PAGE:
Monthly Archives: November 2014

Which Taxpayer Friendly Laws May Expire this Year?

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Many taxpayer friendly tax rules expired on December 31, 2013. Some of these rules have been in effect for years.  When favorable provisions expire, Congress will usually act to extend the provisions.  Even though 2014 is coming to a close, it is still uncertain whether these tax rules will be extended into 2014 and beyond by Congress and the President.

Many of the provisions below were originally set to expire in 2011, but were extended through 2013 by the 2012 Taxpayer Relief Act. This Act was passed in early 2013, and because of its retroactive effect, the 2013 tax season was off to a late start because tax forms had to be updated, and the IRS had to program its computer systems to handle the changes in the law.

Many business groups have spoken out about how extension of these tax provisions into 2014 and later is “critically important to U.S. jobs and the broader economy.” IRS Commissioner John Koskinen has also stated that late enactment of a law extending these tax provisions will lead to a late start in the upcoming tax filing season, and it could cause many taxpayers to file amended returns if they happen to file their tax returns before Congress extends these tax provisions.

The expired provisions for individuals include:

  • the deduction for state and local sales taxes
  • above-the-line deduction for qualified tuition and related expenses
  • deduction for mortgage insurance premiums treated as qualified interest
  • exclusion of up to $2 million ($1 million if married filing separately) of discharged principal residence indebtedness from gross income
  • $250 above-the-line deduction for certain expenses of teachers
  • parity for exclusion for employer-provided mass transit and parking benefits and
  • credit for certain health insurance costs.

The expired business provisions include:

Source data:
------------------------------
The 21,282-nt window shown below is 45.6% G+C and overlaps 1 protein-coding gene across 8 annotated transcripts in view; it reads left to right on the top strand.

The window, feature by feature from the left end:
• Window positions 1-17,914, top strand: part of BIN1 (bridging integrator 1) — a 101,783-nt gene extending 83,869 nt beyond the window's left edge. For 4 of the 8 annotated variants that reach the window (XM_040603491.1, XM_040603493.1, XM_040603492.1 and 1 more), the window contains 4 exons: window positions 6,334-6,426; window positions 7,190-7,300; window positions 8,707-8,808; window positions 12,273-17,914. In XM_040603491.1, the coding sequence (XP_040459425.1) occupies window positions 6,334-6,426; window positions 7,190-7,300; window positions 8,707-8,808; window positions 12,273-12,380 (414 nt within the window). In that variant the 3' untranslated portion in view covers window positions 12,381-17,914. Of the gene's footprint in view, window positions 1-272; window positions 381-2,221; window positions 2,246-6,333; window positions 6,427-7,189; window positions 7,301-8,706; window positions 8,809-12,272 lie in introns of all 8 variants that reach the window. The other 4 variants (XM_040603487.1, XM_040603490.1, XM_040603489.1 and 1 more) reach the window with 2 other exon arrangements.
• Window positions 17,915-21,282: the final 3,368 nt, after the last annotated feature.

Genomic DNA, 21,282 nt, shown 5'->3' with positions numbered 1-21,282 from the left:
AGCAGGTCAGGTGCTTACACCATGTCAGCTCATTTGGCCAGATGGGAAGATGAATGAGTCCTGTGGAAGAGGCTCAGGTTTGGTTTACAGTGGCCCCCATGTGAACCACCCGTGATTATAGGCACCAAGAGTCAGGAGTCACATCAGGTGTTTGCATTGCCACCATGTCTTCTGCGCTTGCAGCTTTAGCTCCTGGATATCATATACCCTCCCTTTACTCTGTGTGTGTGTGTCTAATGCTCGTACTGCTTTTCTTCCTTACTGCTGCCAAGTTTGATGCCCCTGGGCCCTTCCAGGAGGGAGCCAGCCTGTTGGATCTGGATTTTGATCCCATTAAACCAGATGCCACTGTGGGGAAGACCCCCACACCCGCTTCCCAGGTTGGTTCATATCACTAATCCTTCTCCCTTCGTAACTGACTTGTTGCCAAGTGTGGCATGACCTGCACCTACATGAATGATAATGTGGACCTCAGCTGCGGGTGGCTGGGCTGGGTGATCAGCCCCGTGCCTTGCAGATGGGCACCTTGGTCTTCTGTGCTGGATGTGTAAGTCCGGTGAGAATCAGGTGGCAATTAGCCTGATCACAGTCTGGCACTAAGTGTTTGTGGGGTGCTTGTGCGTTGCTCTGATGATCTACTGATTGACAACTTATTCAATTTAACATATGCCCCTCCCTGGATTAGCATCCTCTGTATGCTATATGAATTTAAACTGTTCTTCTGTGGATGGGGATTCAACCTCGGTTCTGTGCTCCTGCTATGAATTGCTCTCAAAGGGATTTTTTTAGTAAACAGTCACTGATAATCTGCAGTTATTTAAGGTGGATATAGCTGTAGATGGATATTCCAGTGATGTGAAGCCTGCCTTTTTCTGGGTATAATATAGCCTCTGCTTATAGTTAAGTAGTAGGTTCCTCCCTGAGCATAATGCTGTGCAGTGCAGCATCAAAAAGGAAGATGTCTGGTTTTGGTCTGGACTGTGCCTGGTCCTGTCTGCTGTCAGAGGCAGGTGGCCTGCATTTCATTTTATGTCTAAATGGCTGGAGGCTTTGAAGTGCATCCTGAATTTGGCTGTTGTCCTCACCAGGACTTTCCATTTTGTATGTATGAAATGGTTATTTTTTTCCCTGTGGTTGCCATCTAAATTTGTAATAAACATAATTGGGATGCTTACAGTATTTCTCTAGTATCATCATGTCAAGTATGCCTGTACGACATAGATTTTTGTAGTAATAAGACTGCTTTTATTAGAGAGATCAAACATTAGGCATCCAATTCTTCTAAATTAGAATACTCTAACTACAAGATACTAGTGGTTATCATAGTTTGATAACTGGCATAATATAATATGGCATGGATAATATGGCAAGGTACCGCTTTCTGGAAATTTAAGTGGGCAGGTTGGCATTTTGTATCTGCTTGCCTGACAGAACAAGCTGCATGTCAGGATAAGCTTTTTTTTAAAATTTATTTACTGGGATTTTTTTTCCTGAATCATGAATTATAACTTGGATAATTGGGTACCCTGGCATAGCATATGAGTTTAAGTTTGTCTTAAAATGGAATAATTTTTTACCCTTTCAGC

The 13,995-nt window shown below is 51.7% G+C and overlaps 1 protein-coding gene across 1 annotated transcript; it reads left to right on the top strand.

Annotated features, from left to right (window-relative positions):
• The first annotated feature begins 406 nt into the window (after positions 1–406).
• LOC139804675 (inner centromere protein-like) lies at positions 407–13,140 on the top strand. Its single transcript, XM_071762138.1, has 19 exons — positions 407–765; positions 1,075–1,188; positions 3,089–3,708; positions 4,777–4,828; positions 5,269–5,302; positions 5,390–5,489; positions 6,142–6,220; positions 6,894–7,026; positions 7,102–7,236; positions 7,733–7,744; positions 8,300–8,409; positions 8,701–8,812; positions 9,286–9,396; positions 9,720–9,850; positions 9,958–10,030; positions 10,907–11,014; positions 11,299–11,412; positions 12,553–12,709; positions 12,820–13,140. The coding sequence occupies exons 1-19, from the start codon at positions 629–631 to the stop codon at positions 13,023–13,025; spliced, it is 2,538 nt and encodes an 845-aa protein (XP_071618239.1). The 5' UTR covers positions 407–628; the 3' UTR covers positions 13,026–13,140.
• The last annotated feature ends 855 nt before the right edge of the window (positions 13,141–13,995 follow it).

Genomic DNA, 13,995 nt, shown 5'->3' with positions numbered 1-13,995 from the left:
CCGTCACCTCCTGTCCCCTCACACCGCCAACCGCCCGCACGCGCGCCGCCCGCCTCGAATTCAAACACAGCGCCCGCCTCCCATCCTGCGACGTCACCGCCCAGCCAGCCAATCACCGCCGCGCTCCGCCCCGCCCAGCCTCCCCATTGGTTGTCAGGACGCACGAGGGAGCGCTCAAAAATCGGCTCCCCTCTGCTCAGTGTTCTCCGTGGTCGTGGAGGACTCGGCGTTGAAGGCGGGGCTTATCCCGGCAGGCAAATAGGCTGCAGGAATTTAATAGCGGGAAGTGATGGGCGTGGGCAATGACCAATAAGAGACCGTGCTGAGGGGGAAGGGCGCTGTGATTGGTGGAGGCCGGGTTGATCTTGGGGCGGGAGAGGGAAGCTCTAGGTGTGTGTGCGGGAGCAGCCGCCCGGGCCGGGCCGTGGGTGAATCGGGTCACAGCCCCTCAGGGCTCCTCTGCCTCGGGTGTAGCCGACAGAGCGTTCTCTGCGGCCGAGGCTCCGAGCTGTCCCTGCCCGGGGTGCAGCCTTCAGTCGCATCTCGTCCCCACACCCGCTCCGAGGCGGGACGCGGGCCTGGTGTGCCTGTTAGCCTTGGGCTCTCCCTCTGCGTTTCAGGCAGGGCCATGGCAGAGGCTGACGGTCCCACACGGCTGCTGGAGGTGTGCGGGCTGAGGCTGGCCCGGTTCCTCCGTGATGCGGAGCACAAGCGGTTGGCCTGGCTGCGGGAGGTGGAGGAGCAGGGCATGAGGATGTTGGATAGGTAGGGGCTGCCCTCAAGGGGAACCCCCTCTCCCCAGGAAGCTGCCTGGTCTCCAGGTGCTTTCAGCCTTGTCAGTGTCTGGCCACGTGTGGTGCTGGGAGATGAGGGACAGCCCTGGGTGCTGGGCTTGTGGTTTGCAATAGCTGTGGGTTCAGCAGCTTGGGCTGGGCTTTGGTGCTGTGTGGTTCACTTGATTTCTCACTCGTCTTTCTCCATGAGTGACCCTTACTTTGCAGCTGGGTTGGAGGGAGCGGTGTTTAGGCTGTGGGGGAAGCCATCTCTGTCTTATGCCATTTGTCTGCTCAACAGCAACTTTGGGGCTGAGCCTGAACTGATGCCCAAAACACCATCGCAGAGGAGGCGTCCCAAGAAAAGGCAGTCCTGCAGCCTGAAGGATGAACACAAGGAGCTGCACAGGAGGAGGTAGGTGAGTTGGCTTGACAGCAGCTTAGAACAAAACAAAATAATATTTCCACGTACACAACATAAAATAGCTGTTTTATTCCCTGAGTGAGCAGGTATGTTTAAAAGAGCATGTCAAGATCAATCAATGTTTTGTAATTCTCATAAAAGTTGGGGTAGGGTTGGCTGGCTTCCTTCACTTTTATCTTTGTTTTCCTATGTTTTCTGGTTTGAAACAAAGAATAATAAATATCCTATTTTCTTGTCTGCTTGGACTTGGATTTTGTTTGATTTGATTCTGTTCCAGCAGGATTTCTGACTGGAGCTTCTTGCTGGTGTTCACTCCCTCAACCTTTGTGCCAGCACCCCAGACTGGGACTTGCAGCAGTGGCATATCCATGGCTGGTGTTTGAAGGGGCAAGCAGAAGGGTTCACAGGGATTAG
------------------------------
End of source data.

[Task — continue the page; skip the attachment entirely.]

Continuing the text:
• increase in expensing to $500,000 and in investment based phaseout amount to $2,000,000 and expanded definition of Section 179 property
  • 50% bonus depreciation
  • research and experimentation credit
  • work opportunity tax credit
  • exceptions under Subpart F for active financing income
  • look-through treatment of payments between controlled foreign corporations
  • special treatment of certain dividends of regulated investment companies (RICs)
  • employer wage credit for activated military reservists
  • special expensing rules for film and television production
  • special 100% gain exclusion for qualified small business stock
  • reduction in S corporation recognition period for built-in gains tax
  • election to accelerate alternative minimum tax (AMT) credits in lieu of additional first-year depreciation
  • low-income housing 9% credit rate freeze (extended for allocations made before Jan. 1, 2016)
  • treatment of military basic housing allowances under low-income housing credit
  • 15-year straight line cost recovery for qualified leasehold property, qualified restaurant property, and qualified retail improvements
  • deduction allowable with respect to income attributable to domestic production activities in Puerto Rico
  • modification of tax treatment of certain payments to controlling exempt organizations
  • accelerated depreciation for business property on Indian reservations and
  • Indian employment credit

The expired charitable provisions include:

  • enhanced charitable deduction for contributions of food inventory
  • tax-free distributions for charitable purposes from individual retirement account (IRA) accounts of taxpayers age 70 1/2 or older
  • basis adjustment to stock of S corporations making charitable contributions of property; and
  • special rules for contributions of capital gain real property for conservation purposes